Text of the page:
On icy trails 40 miles south of the Arctic Circle, a pair of Alaska cross-country skiers used a three-race series this weekend in Kuusamo, Finland, to assert themselves as two of the world's best.
Kikkan Randall, 28, joined the world's elite not just as a sprinter but in all disciplines, a notion she solidified Sunday with the 16th fastest time in a 10-kilometer classic pursuit at Kuusamo's Ruka ski facility.
The World Cup universe had viewed Randall as a sprint specialist, but now she ranks sixth in the overall World Cup standings after turning heads in the Ruka Triple, a series in which she impressed every time out -- fourth in a classic sprint Friday, 12th in a 5-kilometer freestyle Saturday and 16th in the pursuit.
Holly Brooks, 29, ascended into the ranks of the World Cup's top 30 overall standings by producing a career-best finish for the second straight day.
A 2010 Olympian from Anchorage, Brooks placed 22nd in the pursuit for her best result in a classic-technique distance race, a performance that followed Saturday's career-best 17th in a freestyle distance race and placed her 23rd in the Ruka Triple.
Brooks now ranks 26th in the overall World Cup standings and 21st in the distance standings.
"It was obviously a breakthrough weekend for Kikkan and for the women in general," U.S. Ski Team coach Chris Grover said in a press release from the ski team.
As for their placement in the Ruka Triple mini-tour standings, Randall placed sixth and Brooks 22nd. Both women are part of the Alaska Pacific University nordic program.
"Last year I was super psyched to finish in the top 20 here, so to be sixth today is a real breakthrough for me," Randall wrote in an email. "I'm also super fired-up about our women's team results as a whole. We've got some incredible momentum going right now, and it's so fun to be a part of it."
Randall, a three-time Olympian from Anchorage, has long been the nation's top skier. Right now, Brooks is indisputably the second-best.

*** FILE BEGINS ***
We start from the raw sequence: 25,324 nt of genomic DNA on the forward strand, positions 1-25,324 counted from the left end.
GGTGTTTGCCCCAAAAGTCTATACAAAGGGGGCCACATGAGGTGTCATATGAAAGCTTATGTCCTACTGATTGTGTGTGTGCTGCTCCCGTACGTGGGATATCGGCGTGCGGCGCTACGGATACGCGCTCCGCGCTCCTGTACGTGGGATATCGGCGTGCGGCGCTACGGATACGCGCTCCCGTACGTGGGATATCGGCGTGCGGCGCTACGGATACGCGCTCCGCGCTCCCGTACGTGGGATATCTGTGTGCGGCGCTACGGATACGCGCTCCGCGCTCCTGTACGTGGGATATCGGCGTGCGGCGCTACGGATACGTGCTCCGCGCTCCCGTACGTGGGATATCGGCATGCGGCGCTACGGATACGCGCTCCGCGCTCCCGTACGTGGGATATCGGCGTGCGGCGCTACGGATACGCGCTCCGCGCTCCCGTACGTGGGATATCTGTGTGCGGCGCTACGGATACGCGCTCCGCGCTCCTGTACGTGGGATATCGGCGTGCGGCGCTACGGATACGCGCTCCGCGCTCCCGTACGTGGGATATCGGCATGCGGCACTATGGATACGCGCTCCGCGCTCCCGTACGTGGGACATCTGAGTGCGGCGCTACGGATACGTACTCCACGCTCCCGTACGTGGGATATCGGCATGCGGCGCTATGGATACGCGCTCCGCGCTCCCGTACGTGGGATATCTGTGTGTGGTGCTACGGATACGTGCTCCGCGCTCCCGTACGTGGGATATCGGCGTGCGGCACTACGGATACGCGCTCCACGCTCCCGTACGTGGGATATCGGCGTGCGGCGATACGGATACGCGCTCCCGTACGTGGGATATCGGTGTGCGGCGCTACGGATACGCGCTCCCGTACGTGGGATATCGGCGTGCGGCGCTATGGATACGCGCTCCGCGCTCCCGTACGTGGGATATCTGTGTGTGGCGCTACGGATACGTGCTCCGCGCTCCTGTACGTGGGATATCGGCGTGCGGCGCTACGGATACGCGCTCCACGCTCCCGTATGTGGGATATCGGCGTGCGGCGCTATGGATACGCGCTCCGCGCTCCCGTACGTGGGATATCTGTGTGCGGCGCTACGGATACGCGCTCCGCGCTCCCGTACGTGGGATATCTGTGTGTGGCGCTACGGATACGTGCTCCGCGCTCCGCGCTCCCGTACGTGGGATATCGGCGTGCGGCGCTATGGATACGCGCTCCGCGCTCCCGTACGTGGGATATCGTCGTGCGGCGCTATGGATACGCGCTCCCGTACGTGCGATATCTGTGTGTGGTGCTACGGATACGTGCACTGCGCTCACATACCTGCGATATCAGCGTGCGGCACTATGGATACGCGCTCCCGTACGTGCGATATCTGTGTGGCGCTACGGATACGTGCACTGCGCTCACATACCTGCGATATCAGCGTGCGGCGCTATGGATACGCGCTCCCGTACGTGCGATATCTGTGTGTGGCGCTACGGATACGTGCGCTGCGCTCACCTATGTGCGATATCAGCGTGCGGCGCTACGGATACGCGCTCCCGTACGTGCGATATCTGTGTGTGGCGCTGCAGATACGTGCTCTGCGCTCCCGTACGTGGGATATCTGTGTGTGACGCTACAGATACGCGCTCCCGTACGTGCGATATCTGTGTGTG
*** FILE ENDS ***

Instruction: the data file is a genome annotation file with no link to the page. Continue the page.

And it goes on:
Each race remains a learning opportunity for Brooks, who, until 2009 when she began training seriously, was a coach for APU and not a member of its elite training group. Things Randall, an Olympian at age 19, learned long ago are things Brooks is learning now.
"For example, take one second to wipe the snot off your face and you lose two places. Lesson learned: Don't wipe the snot off your face," she wrote.
Brooks is getting her first taste of World Cup racing in Europe -- until the season-opening races in Norway the week prior to the Ruka Triple, her only World Cup races had been in North America. So far she likes what she sees.
"This weekend was awesome," she said in an email. "Today's race was an absolute blast. Four laps on a 2.5-K course felt a bit like roller derby. It seems like we were always going up or down, with very little flat skiing or double-poling at all.
"Conditions have been treacherous here in Ruka -- walking to dinner is a chore, the ice is so bad. I'm almost surprised that a World Cup athlete hasn't (had) an injury from the slippery roads and paths."
Overnight snow helped ease those conditions, and Grover, Brooks and Randall all reported that the Americans had great skis.
Norway's Therese Johaug won the pursuit in 27 minutes, 51.5 seconds, almost nine seconds ahead of runner-up Marit Bjoergen of Norway (28:00.1), who claimed the Ruka Triple title thanks to wins in the classic sprint and 5-K freestyle. Randall finished in 29:27.2 and Brooks finished in 29:31.2. Two of their U.S. Ski Teammates had top-40 finishes -- Liz Stephens was 36th (30:01.1) and Ida Sargent 37th (30:01.8), while Sadie Bjornsen was 62nd (31:10.1).
Randall had a more grinding week than the other Americans -- Brooks and the others failed to advance out of Friday's sprint preliminaries, while Randall went from the prelims to the quarterfinals to the semifinals to the finals.
"Today was definitely a hard race," Randall wrote. "I ended up skiing most of the race by myself and had to hold off a hard-charging pack in the last 2-K. I was really happy to hold on to sixth place. ... My body was feeling a little tired after the previous two days, but I was still able to put up a good fight."
Next up on the World Cup schedule are freestyle sprint and team sprint races in Duesseldorf, Germany, where an 800-meter track will be set on artificial snow on the city's promenade.
"I am looking forward to a few easy days, maybe some central European sun and coffee, and then getting fired up again for the sprints in Duesseldorf," Randall said.